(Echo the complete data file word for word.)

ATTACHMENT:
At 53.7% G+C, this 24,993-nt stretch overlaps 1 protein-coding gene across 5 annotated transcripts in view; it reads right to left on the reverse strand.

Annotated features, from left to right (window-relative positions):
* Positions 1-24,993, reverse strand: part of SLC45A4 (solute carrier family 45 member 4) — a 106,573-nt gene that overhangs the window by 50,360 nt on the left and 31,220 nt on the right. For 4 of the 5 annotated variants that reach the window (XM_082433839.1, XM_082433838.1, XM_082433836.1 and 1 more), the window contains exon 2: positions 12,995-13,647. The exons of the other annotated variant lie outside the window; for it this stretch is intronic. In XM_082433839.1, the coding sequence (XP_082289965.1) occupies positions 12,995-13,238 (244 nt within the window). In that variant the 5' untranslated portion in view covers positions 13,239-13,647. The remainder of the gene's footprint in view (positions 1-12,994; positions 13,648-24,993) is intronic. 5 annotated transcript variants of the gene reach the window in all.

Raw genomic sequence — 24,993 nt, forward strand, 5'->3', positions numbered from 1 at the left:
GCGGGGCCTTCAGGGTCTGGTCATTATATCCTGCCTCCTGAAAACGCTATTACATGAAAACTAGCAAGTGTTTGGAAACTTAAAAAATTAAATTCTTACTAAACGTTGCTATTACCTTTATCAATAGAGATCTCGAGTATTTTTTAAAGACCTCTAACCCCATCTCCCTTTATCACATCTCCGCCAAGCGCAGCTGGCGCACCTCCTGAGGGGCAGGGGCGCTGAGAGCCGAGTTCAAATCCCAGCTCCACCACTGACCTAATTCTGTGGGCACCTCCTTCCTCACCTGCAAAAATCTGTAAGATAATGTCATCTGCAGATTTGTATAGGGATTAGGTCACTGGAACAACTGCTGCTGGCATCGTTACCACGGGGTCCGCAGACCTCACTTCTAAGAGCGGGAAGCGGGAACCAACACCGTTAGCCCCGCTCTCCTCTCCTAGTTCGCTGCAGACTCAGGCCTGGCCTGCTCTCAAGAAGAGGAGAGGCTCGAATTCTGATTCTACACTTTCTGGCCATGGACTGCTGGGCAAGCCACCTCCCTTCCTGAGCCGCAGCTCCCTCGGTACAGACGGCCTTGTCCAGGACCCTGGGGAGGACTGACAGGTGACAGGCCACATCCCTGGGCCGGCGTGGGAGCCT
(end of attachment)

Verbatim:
At 53.7% G+C, this 24,993-nt stretch overlaps 1 protein-coding gene across 5 annotated transcripts in view; it reads right to left on the reverse strand.

Annotated features, from left to right (window-relative positions):
* Positions 1-24,993, reverse strand: part of SLC45A4 (solute carrier family 45 member 4) — a 106,573-nt gene that overhangs the window by 50,360 nt on the left and 31,220 nt on the right. For 4 of the 5 annotated variants that reach the window (XM_082433839.1, XM_082433838.1, XM_082433836.1 and 1 more), the window contains exon 2: positions 12,995-13,647. The exons of the other annotated variant lie outside the window; for it this stretch is intronic. In XM_082433839.1, the coding sequence (XP_082289965.1) occupies positions 12,995-13,238 (244 nt within the window). In that variant the 5' untranslated portion in view covers positions 13,239-13,647. The remainder of the gene's footprint in view (positions 1-12,994; positions 13,648-24,993) is intronic. 5 annotated transcript variants of the gene reach the window in all.

Raw genomic sequence — 24,993 nt, forward strand, 5'->3', positions numbered from 1 at the left:
GCGGGGCCTTCAGGGTCTGGTCATTATATCCTGCCTCCTGAAAACGCTATTACATGAAAACTAGCAAGTGTTTGGAAACTTAAAAAATTAAATTCTTACTAAACGTTGCTATTACCTTTATCAATAGAGATCTCGAGTATTTTTTAAAGACCTCTAACCCCATCTCCCTTTATCACATCTCCGCCAAGCGCAGCTGGCGCACCTCCTGAGGGGCAGGGGCGCTGAGAGCCGAGTTCAAATCCCAGCTCCACCACTGACCTAATTCTGTGGGCACCTCCTTCCTCACCTGCAAAAATCTGTAAGATAATGTCATCTGCAGATTTGTATAGGGATTAGGTCACTGGAACAACTGCTGCTGGCATCGTTACCACGGGGTCCGCAGACCTCACTTCTAAGAGCGGGAAGCGGGAACCAACACCGTTAGCCCCGCTCTCCTCTCCTAGTTCGCTGCAGACTCAGGCCTGGCCTGCTCTCAAGAAGAGGAGAGGCTCGAATTCTGATTCTACACTTTCTGGCCATGGACTGCTGGGCAAGCCACCTCCCTTCCTGAGCCGCAGCTCCCTCGGTACAGACGGCCTTGTCCAGGACCCTGGGGAGGACTGACAGGTGACAGGCCACATCCCTGGGCCGGCGTGGGAGCCT